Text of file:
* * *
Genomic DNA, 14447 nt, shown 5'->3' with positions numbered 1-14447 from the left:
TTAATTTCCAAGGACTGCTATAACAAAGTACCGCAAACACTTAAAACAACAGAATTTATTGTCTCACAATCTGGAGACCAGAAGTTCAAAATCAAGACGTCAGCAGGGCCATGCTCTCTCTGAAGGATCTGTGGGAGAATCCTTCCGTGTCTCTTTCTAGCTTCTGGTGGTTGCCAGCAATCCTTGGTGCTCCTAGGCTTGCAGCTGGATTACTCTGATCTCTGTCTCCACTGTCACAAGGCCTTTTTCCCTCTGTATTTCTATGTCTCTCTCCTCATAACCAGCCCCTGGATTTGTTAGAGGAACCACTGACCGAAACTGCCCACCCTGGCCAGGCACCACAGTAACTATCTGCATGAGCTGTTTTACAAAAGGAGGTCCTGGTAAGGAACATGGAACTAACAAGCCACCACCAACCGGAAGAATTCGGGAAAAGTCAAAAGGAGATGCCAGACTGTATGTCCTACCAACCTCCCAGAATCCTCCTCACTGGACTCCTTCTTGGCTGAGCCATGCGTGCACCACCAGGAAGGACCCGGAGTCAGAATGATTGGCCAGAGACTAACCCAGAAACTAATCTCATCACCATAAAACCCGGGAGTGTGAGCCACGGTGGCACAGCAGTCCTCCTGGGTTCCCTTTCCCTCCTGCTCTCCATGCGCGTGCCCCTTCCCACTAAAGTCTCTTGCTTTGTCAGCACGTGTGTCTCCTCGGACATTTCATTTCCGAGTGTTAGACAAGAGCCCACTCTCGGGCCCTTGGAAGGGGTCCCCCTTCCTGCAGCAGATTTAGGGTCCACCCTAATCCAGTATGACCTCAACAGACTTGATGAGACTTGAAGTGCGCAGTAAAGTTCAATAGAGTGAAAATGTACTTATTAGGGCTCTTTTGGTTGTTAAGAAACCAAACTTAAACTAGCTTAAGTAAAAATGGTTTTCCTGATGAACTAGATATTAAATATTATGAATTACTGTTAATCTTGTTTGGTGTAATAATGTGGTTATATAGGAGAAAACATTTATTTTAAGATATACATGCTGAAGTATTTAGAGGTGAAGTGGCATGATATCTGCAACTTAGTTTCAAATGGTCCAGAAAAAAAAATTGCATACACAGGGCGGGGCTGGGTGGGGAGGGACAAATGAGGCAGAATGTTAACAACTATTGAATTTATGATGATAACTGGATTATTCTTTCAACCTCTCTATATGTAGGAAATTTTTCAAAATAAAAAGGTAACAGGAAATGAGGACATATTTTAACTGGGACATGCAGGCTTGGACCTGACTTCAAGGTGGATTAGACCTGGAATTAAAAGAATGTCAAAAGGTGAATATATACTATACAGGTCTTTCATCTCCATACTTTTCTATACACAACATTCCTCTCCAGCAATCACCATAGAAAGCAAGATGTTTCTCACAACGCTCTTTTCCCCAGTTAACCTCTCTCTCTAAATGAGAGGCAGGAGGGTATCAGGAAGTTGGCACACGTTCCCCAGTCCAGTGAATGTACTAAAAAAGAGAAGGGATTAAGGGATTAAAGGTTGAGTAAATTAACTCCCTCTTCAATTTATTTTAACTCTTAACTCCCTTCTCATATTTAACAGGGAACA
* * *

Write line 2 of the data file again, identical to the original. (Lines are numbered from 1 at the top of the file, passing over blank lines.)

TTAATTTCCAAGGACTGCTATAACAAAGTACCGCAAACACTTAAAACAACAGAATTTATTGTCTCACAATCTGGAGACCAGAAGTTCAAAATCAAGACGTCAGCAGGGCCATGCTCTCTCTGAAGGATCTGTGGGAGAATCCTTCCGTGTCTCTTTCTAGCTTCTGGTGGTTGCCAGCAATCCTTGGTGCTCCTAGGCTTGCAGCTGGATTACTCTGATCTCTGTCTCCACTGTCACAAGGCCTTTTTCCCTCTGTATTTCTATGTCTCTCTCCTCATAACCAGCCCCTGGATTTGTTAGAGGAACCACTGACCGAAACTGCCCACCCTGGCCAGGCACCACAGTAACTATCTGCATGAGCTGTTTTACAAAAGGAGGTCCTGGTAAGGAACATGGAACTAACAAGCCACCACCAACCGGAAGAATTCGGGAAAAGTCAAAAGGAGATGCCAGACTGTATGTCCTACCAACCTCCCAGAATCCTCCTCACTGGACTCCTTCTTGGCTGAGCCATGCGTGCACCACCAGGAAGGACCCGGAGTCAGAATGATTGGCCAGAGACTAACCCAGAAACTAATCTCATCACCATAAAACCCGGGAGTGTGAGCCACGGTGGCACAGCAGTCCTCCTGGGTTCCCTTTCCCTCCTGCTCTCCATGCGCGTGCCCCTTCCCACTAAAGTCTCTTGCTTTGTCAGCACGTGTGTCTCCTCGGACATTTCATTTCCGAGTGTTAGACAAGAGCCCACTCTCGGGCCCTTGGAAGGGGTCCCCCTTCCTGCAGCAGATTTAGGGTCCACCCTAATCCAGTATGACCTCAACAGACTTGATGAGACTTGAAGTGCGCAGTAAAGTTCAATAGAGTGAAAATGTACTTATTAGGGCTCTTTTGGTTGTTAAGAAACCAAACTTAAACTAGCTTAAGTAAAAATGGTTTTCCTGATGAACTAGATATTAAATATTATGAATTACTGTTAATCTTGTTTGGTGTAATAATGTGGTTATATAGGAGAAAACATTTATTTTAAGATATACATGCTGAAGTATTTAGAGGTGAAGTGGCATGATATCTGCAACTTAGTTTCAAATGGTCCAGAAAAAAAAATTGCATACACAGGGCGGGGCTGGGTGGGGAGGGACAAATGAGGCAGAATGTTAACAACTATTGAATTTATGATGATAACTGGATTATTCTTTCAACCTCTCTATATGTAGGAAATTTTTCAAAATAAAAAGGTAACAGGAAATGAGGACATATTTTAACTGGGACATGCAGGCTTGGACCTGACTTCAAGGTGGATTAGACCTGGAATTAAAAGAATGTCAAAAGGTGAATATATACTATACAGGTCTTTCATCTCCATACTTTTCTATACACAACATTCCTCTCCAGCAATCACCATAGAAAGCAAGATGTTTCTCACAACGCTCTTTTCCCCAGTTAACCTCTCTCTCTAAATGAGAGGCAGGAGGGTATCAGGAAGTTGGCACACGTTCCCCAGTCCAGTGAATGTACTAAAAAAGAGAAGGGATTAAGGGATTAAAGGTTGAGTAAATTAACTCCCTCTTCAATTTATTTTAACTCTTAACTCCCTTCTCATATTTAACAGGGAACA